Neither of us is old enough to have been fooled by the Trojan Horse (see Wikipedia). But we each have been working in public television decades enough to remember the days when distribution was handled by physically transporting bulky 2-inch videotapes from station to station — “bicycled” was the word —and much of the broadcast day and night was devoted to blackboard lectures, string quartets and lessons in Japanese brush painting: The old educational television versions of reality TV.
Yet it also was a time of innovation and creativity. As the system evolved we saw bold experiments like PBL – the Public Broadcasting Laboratory and Al Perlmutter’s The Great American Dream Machine, each a predecessor to the commercial TV magazine shows 60 Minutes and 20/20. The TV Lab, jointly run by David Loxton at WNET in New York and Fred Barzyk at WGBH in Boston, nurtured and encouraged the first generation of video artists — Nam June Paik, Bill Viola and William Wegman among others…
Most of both our careers have been in public television. Our affection and gratitude for it abideth, but we are not blind to the problems. Public broadcasting’s ever-tenuous funding places it in a perpetual dilemma and forces it into a delicate balancing act. PBS provides programming like Independent Lens and P.O.V.that may not garner the most viewers but helps fulfill its essential mission of public service —and, candidly, attracts grants from kindred spirits who believe in a robust mix of ideas and visions.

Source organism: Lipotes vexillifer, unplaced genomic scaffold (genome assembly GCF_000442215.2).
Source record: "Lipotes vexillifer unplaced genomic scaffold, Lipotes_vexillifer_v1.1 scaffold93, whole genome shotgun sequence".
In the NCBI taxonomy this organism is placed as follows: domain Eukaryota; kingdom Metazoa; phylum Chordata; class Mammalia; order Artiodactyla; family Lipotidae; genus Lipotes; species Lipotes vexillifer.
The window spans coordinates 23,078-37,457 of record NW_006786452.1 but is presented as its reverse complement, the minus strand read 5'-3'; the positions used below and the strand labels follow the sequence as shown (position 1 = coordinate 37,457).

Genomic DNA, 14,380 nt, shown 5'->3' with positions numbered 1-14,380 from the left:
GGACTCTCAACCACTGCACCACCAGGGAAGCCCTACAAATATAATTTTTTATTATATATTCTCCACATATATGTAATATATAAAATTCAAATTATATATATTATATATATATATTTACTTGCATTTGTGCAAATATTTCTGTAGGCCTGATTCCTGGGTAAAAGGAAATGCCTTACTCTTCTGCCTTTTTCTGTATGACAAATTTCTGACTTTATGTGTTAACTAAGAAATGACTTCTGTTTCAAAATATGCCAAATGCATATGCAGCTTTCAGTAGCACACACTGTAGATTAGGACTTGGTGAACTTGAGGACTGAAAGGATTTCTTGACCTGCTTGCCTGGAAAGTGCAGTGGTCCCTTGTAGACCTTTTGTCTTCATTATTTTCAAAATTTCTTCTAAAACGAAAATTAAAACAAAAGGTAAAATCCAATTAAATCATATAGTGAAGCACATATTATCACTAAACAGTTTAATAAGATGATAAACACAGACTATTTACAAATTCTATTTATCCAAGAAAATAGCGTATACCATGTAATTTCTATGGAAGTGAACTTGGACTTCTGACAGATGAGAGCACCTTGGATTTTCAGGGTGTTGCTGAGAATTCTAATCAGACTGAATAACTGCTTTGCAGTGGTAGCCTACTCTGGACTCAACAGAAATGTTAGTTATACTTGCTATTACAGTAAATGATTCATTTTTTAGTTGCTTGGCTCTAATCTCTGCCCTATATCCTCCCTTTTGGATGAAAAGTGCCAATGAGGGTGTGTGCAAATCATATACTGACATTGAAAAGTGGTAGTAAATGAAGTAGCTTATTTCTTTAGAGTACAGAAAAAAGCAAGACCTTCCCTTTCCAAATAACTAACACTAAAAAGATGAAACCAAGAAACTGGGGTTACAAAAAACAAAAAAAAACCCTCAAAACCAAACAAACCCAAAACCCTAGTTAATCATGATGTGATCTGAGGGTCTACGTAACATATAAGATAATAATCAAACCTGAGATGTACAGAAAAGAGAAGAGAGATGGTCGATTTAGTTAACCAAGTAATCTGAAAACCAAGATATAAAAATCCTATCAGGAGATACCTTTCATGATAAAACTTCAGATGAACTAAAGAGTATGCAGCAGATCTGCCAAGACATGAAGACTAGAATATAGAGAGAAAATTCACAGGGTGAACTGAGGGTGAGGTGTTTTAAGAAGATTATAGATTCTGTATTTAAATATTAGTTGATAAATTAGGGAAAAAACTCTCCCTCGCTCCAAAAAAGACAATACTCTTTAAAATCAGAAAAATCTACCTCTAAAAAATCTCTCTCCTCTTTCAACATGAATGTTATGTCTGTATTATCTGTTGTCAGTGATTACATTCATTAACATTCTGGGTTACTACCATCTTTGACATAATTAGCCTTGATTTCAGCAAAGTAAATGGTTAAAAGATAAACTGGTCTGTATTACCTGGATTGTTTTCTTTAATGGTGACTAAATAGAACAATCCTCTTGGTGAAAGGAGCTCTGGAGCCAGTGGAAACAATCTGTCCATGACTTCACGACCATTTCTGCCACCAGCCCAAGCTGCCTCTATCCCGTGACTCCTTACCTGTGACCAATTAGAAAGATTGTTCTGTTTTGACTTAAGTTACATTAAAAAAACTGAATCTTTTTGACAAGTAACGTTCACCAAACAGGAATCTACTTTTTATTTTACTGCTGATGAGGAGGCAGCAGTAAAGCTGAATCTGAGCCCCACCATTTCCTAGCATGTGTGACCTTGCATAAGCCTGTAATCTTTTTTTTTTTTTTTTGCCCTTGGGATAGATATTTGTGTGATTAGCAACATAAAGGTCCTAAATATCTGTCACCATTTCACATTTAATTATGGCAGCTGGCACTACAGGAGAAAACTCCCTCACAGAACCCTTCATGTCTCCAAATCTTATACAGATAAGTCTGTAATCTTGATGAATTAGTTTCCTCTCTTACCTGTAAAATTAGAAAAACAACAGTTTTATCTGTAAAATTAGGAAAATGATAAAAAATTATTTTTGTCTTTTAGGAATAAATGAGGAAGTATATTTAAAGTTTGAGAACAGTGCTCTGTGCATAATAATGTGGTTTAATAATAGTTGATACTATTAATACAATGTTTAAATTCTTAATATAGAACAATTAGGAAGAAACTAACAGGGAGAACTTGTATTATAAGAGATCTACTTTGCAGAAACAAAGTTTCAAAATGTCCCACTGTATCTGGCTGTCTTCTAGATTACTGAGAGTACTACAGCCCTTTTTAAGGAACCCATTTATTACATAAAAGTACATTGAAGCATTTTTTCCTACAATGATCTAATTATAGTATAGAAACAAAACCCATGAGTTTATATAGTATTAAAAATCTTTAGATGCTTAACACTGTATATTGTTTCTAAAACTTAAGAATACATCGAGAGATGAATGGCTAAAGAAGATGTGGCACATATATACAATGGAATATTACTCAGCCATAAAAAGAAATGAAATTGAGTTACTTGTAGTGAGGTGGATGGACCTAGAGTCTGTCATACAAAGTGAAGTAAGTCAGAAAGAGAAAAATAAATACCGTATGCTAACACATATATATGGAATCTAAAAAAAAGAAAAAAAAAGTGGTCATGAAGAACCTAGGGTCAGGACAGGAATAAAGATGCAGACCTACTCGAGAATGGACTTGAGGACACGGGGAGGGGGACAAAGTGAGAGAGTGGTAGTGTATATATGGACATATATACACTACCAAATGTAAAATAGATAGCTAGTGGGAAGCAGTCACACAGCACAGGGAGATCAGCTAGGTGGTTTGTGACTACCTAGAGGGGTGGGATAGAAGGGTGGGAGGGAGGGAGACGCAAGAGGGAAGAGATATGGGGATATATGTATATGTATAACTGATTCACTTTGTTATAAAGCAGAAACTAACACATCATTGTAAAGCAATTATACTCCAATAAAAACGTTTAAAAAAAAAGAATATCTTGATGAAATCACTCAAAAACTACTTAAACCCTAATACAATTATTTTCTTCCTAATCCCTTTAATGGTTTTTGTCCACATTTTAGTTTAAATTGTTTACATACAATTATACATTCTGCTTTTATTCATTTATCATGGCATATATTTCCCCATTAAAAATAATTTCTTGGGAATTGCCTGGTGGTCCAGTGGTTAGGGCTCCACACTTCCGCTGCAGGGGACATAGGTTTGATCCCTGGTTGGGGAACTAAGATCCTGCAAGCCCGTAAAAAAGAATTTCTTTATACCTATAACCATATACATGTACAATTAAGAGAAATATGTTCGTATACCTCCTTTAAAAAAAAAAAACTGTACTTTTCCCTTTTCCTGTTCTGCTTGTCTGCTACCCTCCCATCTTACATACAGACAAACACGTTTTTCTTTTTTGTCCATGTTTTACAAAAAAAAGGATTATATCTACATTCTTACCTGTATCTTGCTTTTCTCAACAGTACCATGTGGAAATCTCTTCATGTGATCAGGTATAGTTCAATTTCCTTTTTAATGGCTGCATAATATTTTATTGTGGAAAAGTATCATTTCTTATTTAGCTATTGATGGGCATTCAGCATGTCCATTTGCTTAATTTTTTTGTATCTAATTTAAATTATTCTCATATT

But to lure a wider audience, it also airs what our neighborhood diner calls “lighter fare” — whether entertaining, upscale imports like Downton Abbey, home-grown, how-to programs like This Old House or (during pledge drives) nostalgic reruns of folk musicians, pop crooners, and financial and spiritual gurus — aimed at older viewers with, presumably, more disposable income.
Add to this the constant political pressures, especially from conservative politicians ever eager to cut off its funding (Mitt Romney says he wants to see commercials on “Sesame Street”), plus the self-censorship that all too often results, and you get a tendency toward orthodoxy and an aversion to controversy.
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- Christine Tuttle My late father-in-law, Dr. George P. Tuttle, produced many WGBH productions in the late 1960's-1970's... – Feb 08, 5:15 PM
- Donna Cullen Growing up a baby boomer north of Boston, I attended grades 2-4 in a 4-room... – Feb 07, 2:15 PM
- Angela I do the arm thing too, and my kids hate it so I do it... – Jan 21, 1:28 PM
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